Charley Steiner

Current Dodgers radio announcer Charley Steiner has had a remarkable sports media career, from local radio and team broadcasting (including a three-year stint as the play-by-play voice for the USFL’s New Jersey Generals and two years calling the New York Jets) through a decade-plus at ESPN as a SportsCenter host, boxing analyst and baseball radio broadcaster.

His time in Bristol also included starring in some of the most memorable This Is SportsCenter ads, most notably “Follow me to freedom!” (seen above) and hiding from Evander Holyfield before moving on to play-by-play work on the Yankees (2002-04) and Dodgers (2005-present) radio broadcasts.

But Steiner also has some great stories from outside the sports world, and the Just Not Sports podcast explored that in a recent interview with him. Their conversation about his trip to the original Woodstock Music and Art Fair in 1969 is particularly remarkable, beginning around 22:30:

The especially notable part of that comes around 32:00, where Steiner talks about the challenges he and his friends faced in getting to Woodstock, and why they decided to leave Saturday, missing the likes of the Grateful Dead, Creedence Clearwater Revival, Janis Joplin, The Who, Jefferson Airplane, The Band, Crosby, Stills, Nash & Young, and Jimi Hendrix as a result. Some quotes, transcribed by Just Not Sports’ Brad Burke:

On how hard it was to actually get to Woodstock (32:00)

·         “The weather was horrible. It was cold and it was rainy. It was supposed to have begun at 5 o’clock in the afternoon on a Friday. And about six of us drove up from Long Island in, naturally, a Volkswagen bus. It was just stereotypical hippie stuff.”

·         “What should have been a two, two-and-a-half hour drive, we left at 10 o’clock on Thursday night … and got in about 7 o’clock in the morning. As you know, the New York State thruway was closed down and the two-lane roads to Yasgur’s Farm were nothing but gridlock. And so we got out of our little Volkswagen bus and started meeting other folks. It wasn’t chaos, it was slow-motion chaos. Because nobody knew where to go. There were no fences. We just kind of arrived near the stage area, ending up about 20 yards from the stage.”

On the worsening conditions and his decision bail early (34:45)

·         “And the night went on, and the weather got cold and nasty and muddy. And truth be told, I was out of there late Saturday afternoon, early Saturday evening. It was just miserable. So I hitchhiked back to New York. But yes, I was there for about, oh (24) to 36 hours, something like that. … I was not there at the end with Hendrix and the national anthem, so I missed a lot of good stuff.”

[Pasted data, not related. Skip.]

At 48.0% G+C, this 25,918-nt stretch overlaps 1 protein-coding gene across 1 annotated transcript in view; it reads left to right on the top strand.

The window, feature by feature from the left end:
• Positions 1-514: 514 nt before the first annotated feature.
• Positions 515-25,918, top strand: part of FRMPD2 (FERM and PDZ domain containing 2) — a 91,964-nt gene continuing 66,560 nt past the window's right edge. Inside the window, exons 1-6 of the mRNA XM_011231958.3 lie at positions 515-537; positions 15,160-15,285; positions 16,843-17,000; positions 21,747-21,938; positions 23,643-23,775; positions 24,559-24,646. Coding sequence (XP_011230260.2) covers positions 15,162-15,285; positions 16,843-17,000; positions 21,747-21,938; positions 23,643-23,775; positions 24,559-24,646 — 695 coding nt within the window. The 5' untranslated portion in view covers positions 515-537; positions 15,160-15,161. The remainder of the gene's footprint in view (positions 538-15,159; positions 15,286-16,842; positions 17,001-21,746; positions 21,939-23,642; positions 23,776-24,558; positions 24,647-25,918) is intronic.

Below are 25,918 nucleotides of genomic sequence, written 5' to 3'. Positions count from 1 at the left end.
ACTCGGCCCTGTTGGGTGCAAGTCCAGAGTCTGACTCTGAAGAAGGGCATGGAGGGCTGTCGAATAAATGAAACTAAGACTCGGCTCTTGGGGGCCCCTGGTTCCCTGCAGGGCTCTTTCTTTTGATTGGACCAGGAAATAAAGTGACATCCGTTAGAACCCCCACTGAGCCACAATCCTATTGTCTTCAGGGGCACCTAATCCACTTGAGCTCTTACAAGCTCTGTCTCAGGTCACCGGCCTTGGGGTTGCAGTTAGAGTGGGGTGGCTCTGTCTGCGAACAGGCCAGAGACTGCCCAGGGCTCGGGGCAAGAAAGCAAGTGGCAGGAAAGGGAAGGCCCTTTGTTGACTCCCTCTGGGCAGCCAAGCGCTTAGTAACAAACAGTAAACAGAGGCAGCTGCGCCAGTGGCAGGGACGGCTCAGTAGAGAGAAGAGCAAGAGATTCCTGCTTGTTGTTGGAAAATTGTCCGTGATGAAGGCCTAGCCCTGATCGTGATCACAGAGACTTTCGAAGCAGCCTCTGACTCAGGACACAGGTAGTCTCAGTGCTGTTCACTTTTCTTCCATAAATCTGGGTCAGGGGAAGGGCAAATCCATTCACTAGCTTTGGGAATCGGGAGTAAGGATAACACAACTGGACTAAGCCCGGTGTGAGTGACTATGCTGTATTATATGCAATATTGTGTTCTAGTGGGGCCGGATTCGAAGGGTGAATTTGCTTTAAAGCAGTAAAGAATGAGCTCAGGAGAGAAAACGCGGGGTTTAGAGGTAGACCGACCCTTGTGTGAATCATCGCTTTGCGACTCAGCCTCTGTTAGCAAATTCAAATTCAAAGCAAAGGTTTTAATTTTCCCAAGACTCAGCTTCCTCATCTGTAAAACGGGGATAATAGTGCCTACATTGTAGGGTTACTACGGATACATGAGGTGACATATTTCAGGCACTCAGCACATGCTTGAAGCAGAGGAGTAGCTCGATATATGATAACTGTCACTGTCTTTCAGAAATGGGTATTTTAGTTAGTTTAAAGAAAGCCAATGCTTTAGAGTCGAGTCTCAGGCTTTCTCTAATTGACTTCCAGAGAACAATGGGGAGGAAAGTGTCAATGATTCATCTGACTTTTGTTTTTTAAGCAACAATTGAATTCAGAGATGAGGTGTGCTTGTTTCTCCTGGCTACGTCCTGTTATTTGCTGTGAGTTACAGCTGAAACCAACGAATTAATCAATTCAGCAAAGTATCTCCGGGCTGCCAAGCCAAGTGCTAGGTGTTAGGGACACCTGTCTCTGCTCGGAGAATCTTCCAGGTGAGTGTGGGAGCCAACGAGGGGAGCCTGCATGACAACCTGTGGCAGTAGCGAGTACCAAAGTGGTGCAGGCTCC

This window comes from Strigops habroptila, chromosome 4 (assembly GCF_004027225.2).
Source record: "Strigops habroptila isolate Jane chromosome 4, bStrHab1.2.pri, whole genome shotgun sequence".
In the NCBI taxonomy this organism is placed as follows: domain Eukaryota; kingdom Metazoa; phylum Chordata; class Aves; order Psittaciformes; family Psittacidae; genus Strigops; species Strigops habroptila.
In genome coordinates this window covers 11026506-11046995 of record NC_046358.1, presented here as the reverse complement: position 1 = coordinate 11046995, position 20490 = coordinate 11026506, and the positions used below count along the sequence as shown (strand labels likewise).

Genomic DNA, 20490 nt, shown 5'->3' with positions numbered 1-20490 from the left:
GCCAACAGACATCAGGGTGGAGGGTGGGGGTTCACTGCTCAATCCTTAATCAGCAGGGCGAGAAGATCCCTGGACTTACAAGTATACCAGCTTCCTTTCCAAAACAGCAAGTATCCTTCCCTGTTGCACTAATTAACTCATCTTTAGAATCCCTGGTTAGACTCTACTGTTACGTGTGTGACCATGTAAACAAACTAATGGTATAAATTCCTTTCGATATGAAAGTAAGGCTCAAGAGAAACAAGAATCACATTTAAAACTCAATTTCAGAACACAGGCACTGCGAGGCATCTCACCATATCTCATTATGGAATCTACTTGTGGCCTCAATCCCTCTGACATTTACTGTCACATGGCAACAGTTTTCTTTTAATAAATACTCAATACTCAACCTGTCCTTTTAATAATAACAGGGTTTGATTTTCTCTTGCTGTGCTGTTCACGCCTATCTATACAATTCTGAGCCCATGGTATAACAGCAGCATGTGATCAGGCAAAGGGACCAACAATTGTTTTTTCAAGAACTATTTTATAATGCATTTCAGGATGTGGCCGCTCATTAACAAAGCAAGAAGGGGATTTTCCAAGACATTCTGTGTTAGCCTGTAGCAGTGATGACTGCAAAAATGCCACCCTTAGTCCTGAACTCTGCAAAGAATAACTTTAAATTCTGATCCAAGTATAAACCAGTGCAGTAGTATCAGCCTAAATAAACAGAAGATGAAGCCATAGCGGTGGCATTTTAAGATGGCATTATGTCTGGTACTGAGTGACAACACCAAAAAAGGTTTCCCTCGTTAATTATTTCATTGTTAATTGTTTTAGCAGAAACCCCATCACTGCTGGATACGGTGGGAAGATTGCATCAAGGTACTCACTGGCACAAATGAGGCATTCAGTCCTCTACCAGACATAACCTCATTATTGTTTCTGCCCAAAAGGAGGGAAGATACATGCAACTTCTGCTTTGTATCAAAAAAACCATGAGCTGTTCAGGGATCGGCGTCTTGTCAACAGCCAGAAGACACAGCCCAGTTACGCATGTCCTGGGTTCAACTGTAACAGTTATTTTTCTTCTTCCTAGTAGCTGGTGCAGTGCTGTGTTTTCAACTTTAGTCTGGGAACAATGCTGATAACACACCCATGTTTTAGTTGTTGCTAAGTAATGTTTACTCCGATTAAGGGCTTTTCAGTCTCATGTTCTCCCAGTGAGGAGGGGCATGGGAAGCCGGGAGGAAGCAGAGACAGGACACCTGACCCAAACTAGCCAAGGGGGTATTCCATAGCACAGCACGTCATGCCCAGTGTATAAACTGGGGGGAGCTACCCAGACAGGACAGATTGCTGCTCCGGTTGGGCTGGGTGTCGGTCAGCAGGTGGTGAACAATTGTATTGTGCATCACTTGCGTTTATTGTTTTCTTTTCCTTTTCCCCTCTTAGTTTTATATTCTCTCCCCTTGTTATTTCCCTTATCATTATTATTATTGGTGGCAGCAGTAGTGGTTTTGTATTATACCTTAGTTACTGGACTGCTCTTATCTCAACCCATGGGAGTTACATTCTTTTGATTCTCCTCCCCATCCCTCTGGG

On losing his shoes within minutes (36:13)

·         “It was miserable. Here was another issue I had, and I haven’t thought about this in years. The group of us that’d been in the Volkswagen bus kind of dispersed. And I, stupidly, was wearing a pair of sandals. Sandals should not have been worn in that weather, on that land, and so they broke about 10 minutes after I got there. So now I’m barefoot in the mud, in the rain.”

On whether he remembers it fondly now, despite the issues back then (37:15)

·         “It was tough, but again, with 20/20 hindsight and fifty-some-odd years later, it was nice.”

Well, hey, even though he left early, Steiner still made it to Woodstock, which is more than many can say. And some impressive acts played Friday and early Saturday too, including Ravi Shankar, Arlo Guthrie and Santana. It also makes some sense to get out of there; being barefoot in the mud and rain for days doesn’t sound great. And while it’s definitely unfortunate that he missed some of the memorable later performances, it may be more fun listening to those later from a nice dry home, rather than in the Woodstock mud.

At any rate, that’s a great story from Steiner (and the whole podcast is full of some pretty remarkable stuff from him), who’s had quite the amazing life and career.

[Just Not Sports on Soundcloud]

About Andrew Bucholtz

Andrew Bucholtz is a staff writer for Awful Announcing.